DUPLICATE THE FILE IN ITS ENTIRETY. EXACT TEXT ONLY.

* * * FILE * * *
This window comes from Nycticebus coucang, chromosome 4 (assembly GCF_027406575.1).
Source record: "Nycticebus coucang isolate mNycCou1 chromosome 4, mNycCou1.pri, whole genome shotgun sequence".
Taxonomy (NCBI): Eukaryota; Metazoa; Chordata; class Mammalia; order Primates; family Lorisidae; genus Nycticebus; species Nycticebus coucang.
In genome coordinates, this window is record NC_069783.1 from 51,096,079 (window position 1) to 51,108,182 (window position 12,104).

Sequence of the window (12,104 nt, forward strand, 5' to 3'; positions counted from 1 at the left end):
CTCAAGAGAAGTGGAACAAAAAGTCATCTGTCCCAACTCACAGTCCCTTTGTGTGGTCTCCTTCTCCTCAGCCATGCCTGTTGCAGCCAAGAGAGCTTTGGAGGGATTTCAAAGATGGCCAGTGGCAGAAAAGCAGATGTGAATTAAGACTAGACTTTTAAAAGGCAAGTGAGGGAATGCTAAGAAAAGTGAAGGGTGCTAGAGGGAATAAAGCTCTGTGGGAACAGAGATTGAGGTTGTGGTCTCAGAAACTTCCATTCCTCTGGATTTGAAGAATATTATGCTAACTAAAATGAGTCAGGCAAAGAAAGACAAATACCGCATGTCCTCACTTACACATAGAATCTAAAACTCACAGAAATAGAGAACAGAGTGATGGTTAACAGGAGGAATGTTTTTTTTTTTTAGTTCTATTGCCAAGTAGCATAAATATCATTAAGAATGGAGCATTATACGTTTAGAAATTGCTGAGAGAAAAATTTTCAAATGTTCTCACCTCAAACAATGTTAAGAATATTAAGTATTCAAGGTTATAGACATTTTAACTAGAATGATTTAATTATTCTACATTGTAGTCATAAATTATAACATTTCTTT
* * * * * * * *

This window comes from Nycticebus coucang, chromosome 4 (assembly GCF_027406575.1).
Source record: "Nycticebus coucang isolate mNycCou1 chromosome 4, mNycCou1.pri, whole genome shotgun sequence".
Taxonomy (NCBI): Eukaryota; Metazoa; Chordata; class Mammalia; order Primates; family Lorisidae; genus Nycticebus; species Nycticebus coucang.
In genome coordinates, this window is record NC_069783.1 from 51,096,079 (window position 1) to 51,108,182 (window position 12,104).

Sequence of the window (12,104 nt, forward strand, 5' to 3'; positions counted from 1 at the left end):
CTCAAGAGAAGTGGAACAAAAAGTCATCTGTCCCAACTCACAGTCCCTTTGTGTGGTCTCCTTCTCCTCAGCCATGCCTGTTGCAGCCAAGAGAGCTTTGGAGGGATTTCAAAGATGGCCAGTGGCAGAAAAGCAGATGTGAATTAAGACTAGACTTTTAAAAGGCAAGTGAGGGAATGCTAAGAAAAGTGAAGGGTGCTAGAGGGAATAAAGCTCTGTGGGAACAGAGATTGAGGTTGTGGTCTCAGAAACTTCCATTCCTCTGGATTTGAAGAATATTATGCTAACTAAAATGAGTCAGGCAAAGAAAGACAAATACCGCATGTCCTCACTTACACATAGAATCTAAAACTCACAGAAATAGAGAACAGAGTGATGGTTAACAGGAGGAATGTTTTTTTTTTTTAGTTCTATTGCCAAGTAGCATAAATATCATTAAGAATGGAGCATTATACGTTTAGAAATTGCTGAGAGAAAAATTTTCAAATGTTCTCACCTCAAACAATGTTAAGAATATTAAGTATTCAAGGTTATAGACATTTTAACTAGAATGATTTAATTATTCTACATTGTAGTCATAAATTATAACATTTCTTT